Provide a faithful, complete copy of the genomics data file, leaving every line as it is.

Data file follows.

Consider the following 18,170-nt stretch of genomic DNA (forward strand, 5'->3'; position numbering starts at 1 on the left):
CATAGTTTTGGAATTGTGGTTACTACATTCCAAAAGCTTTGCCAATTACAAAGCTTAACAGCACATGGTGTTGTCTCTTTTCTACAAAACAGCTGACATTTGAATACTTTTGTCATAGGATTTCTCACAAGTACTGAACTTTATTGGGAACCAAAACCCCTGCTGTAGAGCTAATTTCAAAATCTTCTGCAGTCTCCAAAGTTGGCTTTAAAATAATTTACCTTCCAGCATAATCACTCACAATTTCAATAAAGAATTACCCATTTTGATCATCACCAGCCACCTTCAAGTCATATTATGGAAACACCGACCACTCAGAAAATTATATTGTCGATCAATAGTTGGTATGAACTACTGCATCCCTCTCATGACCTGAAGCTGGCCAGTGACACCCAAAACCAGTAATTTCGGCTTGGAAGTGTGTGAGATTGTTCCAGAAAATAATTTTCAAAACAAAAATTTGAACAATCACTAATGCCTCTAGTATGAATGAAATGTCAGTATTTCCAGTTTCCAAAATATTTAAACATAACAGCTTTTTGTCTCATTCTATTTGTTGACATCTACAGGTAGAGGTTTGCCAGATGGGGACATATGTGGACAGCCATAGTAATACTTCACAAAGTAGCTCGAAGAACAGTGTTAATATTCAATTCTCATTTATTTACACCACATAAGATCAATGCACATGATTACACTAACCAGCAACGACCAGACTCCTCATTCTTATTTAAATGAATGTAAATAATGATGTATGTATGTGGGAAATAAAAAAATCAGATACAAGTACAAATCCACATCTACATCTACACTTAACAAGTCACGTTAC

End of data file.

Consider the following 18,170-nt stretch of genomic DNA (forward strand, 5'->3'; position numbering starts at 1 on the left):
CATAGTTTTGGAATTGTGGTTACTACATTCCAAAAGCTTTGCCAATTACAAAGCTTAACAGCACATGGTGTTGTCTCTTTTCTACAAAACAGCTGACATTTGAATACTTTTGTCATAGGATTTCTCACAAGTACTGAACTTTATTGGGAACCAAAACCCCTGCTGTAGAGCTAATTTCAAAATCTTCTGCAGTCTCCAAAGTTGGCTTTAAAATAATTTACCTTCCAGCATAATCACTCACAATTTCAATAAAGAATTACCCATTTTGATCATCACCAGCCACCTTCAAGTCATATTATGGAAACACCGACCACTCAGAAAATTATATTGTCGATCAATAGTTGGTATGAACTACTGCATCCCTCTCATGACCTGAAGCTGGCCAGTGACACCCAAAACCAGTAATTTCGGCTTGGAAGTGTGTGAGATTGTTCCAGAAAATAATTTTCAAAACAAAAATTTGAACAATCACTAATGCCTCTAGTATGAATGAAATGTCAGTATTTCCAGTTTCCAAAATATTTAAACATAACAGCTTTTTGTCTCATTCTATTTGTTGACATCTACAGGTAGAGGTTTGCCAGATGGGGACATATGTGGACAGCCATAGTAATACTTCACAAAGTAGCTCGAAGAACAGTGTTAATATTCAATTCTCATTTATTTACACCACATAAGATCAATGCACATGATTACACTAACCAGCAACGACCAGACTCCTCATTCTTATTTAAATGAATGTAAATAATGATGTATGTATGTGGGAAATAAAAAAATCAGATACAAGTACAAATCCACATCTACATCTACACTTAACAAGTCACGTTAC